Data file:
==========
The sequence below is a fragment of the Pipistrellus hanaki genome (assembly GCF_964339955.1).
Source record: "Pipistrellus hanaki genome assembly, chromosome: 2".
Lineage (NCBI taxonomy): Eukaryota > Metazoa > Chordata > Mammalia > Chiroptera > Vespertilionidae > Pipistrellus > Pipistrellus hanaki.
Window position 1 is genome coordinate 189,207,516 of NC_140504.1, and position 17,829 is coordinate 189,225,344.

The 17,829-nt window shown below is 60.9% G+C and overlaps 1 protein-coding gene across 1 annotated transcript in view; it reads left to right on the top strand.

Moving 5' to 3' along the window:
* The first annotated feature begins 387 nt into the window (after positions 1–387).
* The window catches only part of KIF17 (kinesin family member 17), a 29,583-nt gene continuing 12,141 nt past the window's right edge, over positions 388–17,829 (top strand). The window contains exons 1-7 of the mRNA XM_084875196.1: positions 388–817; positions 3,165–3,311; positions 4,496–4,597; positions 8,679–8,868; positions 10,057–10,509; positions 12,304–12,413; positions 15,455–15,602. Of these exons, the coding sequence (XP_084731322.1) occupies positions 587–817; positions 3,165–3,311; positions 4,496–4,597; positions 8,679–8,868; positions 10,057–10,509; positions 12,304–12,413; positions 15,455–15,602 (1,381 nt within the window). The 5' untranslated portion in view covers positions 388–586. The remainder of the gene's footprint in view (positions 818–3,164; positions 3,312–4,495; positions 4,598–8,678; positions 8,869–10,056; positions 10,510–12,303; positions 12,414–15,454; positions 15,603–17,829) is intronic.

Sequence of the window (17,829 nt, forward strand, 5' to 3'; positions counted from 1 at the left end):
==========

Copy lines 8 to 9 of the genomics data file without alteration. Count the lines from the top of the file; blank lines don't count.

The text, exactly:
* The window catches only part of KIF17 (kinesin family member 17), a 29,583-nt gene continuing 12,141 nt past the window's right edge, over positions 388–17,829 (top strand). The window contains exons 1-7 of the mRNA XM_084875196.1: positions 388–817; positions 3,165–3,311; positions 4,496–4,597; positions 8,679–8,868; positions 10,057–10,509; positions 12,304–12,413; positions 15,455–15,602. Of these exons, the coding sequence (XP_084731322.1) occupies positions 587–817; positions 3,165–3,311; positions 4,496–4,597; positions 8,679–8,868; positions 10,057–10,509; positions 12,304–12,413; positions 15,455–15,602 (1,381 nt within the window). The 5' untranslated portion in view covers positions 388–586. The remainder of the gene's footprint in view (positions 818–3,164; positions 3,312–4,495; positions 4,598–8,678; positions 8,869–10,056; positions 10,510–12,303; positions 12,414–15,454; positions 15,603–17,829) is intronic.

Sequence of the window (17,829 nt, forward strand, 5' to 3'; positions counted from 1 at the left end):